Who'd have known that metal would have its moment in the sun? But it really, really has. Fashion has been obsessed with heavy metal aesthetics since Kanye commissioned Metallica-style tees for his 2013 Yeezus tour. Bieber then followed by getting Mark Riddick, a huge creative force in the black and death metal scenes, to design his Purpose tour shirts. Fashion brand Vetements made some ridiculously expensive metal logo hoodies that look like something your grotty teenage ex would wear. Black Sabbath did a collab with Supreme, for fuck's sake.
Metal is hot and Zayn Malik has jumped on the bandwagon last. For his new tour shirt, he's commissioned Mark Wilkinson, the Iron Maiden illustrator, to design him an edgy looking shirt.
If anyone will have strong opinions on this it'll be the metalheads—the people whose lifestyle is being in one way or another "appropriated"—so I asked my good friends, colleagues, and other metal fans what they make of it.
Tommy Bahama, metal fan
VICE: Hey Tommy. Tell me what you think about this whole trend.
Tommy: It's really hard to muster a shit about Zayn Malik doing Maiden-style merch. For some reason Kanye West and Kim Kardashian have been dressing like they're on the way to Download for a while now. Bieber regularly wears Metallica shirts, although at least he's actually a fan from what I can tell.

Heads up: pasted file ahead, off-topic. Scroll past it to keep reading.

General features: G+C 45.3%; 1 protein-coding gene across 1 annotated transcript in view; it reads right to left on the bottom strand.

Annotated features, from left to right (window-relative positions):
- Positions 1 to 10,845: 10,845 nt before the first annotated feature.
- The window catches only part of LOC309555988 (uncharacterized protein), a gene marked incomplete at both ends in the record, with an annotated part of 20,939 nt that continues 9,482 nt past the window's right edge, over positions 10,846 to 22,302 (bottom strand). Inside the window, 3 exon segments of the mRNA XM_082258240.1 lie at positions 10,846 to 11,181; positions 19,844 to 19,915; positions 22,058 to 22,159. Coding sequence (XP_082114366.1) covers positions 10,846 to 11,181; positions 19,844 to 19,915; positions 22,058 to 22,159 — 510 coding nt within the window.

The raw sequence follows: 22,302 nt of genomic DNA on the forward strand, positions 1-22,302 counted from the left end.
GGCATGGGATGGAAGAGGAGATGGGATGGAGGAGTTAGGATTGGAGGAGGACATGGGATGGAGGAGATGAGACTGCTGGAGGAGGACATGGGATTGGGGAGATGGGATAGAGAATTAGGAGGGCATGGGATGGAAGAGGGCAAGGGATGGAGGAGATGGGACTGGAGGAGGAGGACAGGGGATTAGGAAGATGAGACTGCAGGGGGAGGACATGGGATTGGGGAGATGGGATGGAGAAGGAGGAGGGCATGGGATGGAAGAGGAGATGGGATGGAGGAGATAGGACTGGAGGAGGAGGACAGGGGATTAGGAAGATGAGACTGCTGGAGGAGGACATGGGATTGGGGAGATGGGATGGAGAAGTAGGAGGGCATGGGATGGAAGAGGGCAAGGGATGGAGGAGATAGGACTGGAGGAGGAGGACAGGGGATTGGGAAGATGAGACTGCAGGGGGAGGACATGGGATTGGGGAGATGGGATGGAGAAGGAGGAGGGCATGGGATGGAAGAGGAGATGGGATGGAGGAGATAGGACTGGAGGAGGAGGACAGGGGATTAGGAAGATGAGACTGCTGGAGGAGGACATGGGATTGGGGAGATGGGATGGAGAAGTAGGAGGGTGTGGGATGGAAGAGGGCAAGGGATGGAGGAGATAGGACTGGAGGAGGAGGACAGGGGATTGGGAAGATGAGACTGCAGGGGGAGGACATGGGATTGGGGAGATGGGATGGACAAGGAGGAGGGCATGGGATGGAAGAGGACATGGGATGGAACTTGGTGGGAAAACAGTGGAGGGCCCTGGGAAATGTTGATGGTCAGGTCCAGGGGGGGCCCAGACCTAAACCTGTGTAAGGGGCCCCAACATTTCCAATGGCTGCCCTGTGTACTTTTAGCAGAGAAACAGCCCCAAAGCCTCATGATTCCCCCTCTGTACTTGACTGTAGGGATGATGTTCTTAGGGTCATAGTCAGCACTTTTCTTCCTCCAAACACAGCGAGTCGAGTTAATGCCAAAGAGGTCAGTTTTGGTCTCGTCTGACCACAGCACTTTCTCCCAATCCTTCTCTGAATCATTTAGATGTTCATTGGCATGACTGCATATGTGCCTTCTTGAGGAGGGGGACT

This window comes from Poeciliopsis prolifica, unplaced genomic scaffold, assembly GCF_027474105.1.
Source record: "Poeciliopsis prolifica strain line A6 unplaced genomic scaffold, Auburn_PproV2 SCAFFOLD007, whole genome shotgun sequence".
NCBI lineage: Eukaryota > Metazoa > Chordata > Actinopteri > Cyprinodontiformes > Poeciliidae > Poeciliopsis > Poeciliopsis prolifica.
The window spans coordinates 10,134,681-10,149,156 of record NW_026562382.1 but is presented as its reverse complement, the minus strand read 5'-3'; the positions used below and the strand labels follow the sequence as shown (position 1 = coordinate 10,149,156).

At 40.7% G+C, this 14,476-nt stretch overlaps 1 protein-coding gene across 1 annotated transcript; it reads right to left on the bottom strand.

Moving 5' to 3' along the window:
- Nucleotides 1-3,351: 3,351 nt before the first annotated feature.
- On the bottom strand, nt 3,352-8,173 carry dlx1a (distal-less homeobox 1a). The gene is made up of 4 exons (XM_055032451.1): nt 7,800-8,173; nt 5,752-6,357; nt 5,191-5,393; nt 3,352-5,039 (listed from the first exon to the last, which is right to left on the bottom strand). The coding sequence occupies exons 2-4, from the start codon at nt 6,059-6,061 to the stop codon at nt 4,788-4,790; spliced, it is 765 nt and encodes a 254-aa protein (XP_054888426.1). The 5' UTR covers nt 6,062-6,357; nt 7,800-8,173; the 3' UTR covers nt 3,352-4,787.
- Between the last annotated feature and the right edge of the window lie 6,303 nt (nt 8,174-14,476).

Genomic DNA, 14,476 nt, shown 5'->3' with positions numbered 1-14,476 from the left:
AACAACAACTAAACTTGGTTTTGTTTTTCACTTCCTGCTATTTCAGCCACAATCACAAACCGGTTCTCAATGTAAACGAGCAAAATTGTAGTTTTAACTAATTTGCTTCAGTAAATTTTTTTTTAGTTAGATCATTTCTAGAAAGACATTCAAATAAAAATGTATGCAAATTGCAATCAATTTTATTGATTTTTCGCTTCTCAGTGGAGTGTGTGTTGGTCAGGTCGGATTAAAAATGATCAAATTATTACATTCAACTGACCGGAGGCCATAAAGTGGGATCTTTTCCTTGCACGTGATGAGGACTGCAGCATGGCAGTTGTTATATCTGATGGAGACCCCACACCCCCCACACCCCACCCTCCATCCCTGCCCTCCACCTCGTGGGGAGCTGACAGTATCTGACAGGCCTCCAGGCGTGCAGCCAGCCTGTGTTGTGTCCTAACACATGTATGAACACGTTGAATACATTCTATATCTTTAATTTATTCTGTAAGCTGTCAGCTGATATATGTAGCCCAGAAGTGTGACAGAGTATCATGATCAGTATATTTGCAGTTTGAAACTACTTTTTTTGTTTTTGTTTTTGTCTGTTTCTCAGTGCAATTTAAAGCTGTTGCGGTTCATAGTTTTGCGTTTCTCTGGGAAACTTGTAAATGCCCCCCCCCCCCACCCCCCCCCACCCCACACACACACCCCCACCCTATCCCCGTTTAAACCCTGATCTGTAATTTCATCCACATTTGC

If I was going to get upset about this kind of thing it would've been when Chris Brown wore Suicidal Tendencies and Exploited patches on his jacket, but is that a surprise? No, he's a bellend. I mean, Metallica just announced they're the face some luxury men's brand called Brioni, so it's not like metal itself isn't doing enough to stamp out any remaining trace of edge. Ultimately, I guess bastardized culture and regurgitated ideas are exactly what you should expect if you look to people like Zayn Malik for innovation.
Nick Ruskell, music journalist
VICE: Hi Nick. Do you give a shit about this Zayn shirt?
Nick: Metal fashion and style has been co-opted by everyone for ages now, so I'm beyond giving that much of a shit. I get disappointed when I see metal fans wearing this stuff to troll or because they think it's funny, but really the idea of Zayn Malick or Bieber using this imagery doesn't fuss me. At least these shirts are pretty killer designs.
What do you think about massive pop acts using metal illustrators to do their merch as a trend?
It means talented artists hopefully get to make a good coin for their work, which is cool. It means nothing, though, really. Everything's just a design or logo these days without any substance behind it. This doesn't affect metal, in the same way Nuclear War Now! fest has no impact on Bieber's ticket sales.